Buried in a long ESPN interview with NBA commissioner Adam Silver last Wednesday was a suggestion that when basketball first returns from its coronavirus hiatus, it could look kinda different:
He emphasized that Americans and their leaders should take seriously “the impact on the national psyche of no sports programming on television.” He then suggested the possibility that a group of players could compete in a tournament to raise money. Or they could simply compete “for the collective good of the people.” Such a tournament might not necessarily involve five-on-five (the BIG 3 has made three-on-three work with retired NBA stars; and the NBA Jam video game was popular with two-on-two). Silver clarified that this third model is only a concept at this stage. However, it would likely involve using a subset of players who are isolated and compete against each other in tightly controlled conditions.
On the one hand, this makes a kind of sense: If a regular slate of NBA games isn’t possible, even in front of empty seats, then sure, maybe let’s do a real life version of NBA Jam (with the sound effects, one hopes) as a stopgap. The bit about “isolated” players being safe to play against each other sounds somewhat like Silver doesn’t understand how virus transmission works — would they test everyone entering the basketball court/TV studio, then wait around for the results to come back? — but it’s not crazy.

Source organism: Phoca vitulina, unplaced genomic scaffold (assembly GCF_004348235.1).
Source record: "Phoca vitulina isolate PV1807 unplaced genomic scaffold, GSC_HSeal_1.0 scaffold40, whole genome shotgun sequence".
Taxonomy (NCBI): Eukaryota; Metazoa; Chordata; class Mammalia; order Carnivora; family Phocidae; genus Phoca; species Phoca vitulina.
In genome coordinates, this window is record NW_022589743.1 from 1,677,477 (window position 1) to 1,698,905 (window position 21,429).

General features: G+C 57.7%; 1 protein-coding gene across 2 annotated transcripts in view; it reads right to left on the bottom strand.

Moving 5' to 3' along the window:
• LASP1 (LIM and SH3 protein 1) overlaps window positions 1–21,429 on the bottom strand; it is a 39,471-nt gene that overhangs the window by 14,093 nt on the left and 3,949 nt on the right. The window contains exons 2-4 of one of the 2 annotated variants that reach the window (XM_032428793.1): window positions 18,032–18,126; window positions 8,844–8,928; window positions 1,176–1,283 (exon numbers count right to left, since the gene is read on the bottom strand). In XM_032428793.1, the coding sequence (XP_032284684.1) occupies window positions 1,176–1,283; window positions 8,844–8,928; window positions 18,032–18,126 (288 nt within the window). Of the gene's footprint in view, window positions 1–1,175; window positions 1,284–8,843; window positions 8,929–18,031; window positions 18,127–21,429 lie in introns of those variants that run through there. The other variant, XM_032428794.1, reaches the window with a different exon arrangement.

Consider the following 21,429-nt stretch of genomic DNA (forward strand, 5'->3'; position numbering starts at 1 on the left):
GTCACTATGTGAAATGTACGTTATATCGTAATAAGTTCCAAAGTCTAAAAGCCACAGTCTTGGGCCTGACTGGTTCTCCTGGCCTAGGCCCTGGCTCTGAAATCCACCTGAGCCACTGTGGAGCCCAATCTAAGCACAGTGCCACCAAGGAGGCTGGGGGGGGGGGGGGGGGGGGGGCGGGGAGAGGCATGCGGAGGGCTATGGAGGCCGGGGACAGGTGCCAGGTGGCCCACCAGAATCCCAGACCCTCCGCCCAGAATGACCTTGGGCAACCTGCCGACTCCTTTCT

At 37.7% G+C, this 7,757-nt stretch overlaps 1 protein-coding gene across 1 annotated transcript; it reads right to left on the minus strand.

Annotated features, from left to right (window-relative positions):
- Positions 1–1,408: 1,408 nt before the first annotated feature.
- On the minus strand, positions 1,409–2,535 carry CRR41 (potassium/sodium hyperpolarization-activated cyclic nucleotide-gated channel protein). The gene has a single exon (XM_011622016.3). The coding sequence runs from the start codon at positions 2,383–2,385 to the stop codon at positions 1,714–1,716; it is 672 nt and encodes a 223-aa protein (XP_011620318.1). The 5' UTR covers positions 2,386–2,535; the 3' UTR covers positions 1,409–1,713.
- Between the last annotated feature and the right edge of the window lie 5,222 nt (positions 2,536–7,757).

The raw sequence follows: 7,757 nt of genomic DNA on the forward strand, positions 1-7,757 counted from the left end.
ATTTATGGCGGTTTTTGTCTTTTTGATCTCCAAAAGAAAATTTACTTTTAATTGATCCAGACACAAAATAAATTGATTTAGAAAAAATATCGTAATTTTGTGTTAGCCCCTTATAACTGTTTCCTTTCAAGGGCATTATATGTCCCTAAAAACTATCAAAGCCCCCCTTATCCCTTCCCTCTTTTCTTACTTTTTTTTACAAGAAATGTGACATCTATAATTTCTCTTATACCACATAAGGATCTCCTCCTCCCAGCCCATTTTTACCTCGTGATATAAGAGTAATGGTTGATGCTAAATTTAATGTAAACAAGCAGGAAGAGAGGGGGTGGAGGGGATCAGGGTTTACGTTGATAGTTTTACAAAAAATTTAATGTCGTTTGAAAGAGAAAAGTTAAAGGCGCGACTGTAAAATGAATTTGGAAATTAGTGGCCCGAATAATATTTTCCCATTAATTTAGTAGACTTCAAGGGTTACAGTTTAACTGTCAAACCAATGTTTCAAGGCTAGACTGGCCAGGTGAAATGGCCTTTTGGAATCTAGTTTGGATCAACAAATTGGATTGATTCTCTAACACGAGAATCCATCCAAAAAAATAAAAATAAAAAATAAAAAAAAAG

On the other hand, it’s hard not to see this as Silver angling to be the first to grab a desperately sports-hungry TV audience that is currently surviving entirely on repeats of old games now that Australian rules football has become the final sport to shut down. “One high-ranking team executive” told the Washington Post that losses if the entire season and postseason were canceled could reach $1.2 billion, though the league would recoup a bunch of that by automatic reductions in the salary cap (and hence player salaries) next year, as well as possibly cutting players’ pay for this season via the “force majeure” clause in the league’s collective bargaining agreement. The NBA still gets TV rights payments even if the season is canceled, but that doesn’t mean the league wouldn’t want to work out some way of getting back on the air in some form, either to keep its media partners happy or to negotiate a cut of what would surely be huge audiences for NBA Jam: Real People Edition.
How likely is any of this to happen? Not very! But it is worth keeping in mind that even as sports leagues work to do their part to flatten the curve and bring this crisis to an end sooner than later — and, you know, prevent 15% of everybody’s grandmothers from dying — they’re also hard at work angling not just to stanch their financial bleeding, but to figure out how to build a new revenue model for a coronavirus world. As that will almost certainly involve all of us as cable subscribers, ticket buyers, and taxpayers, it’s worth keeping a close eye on.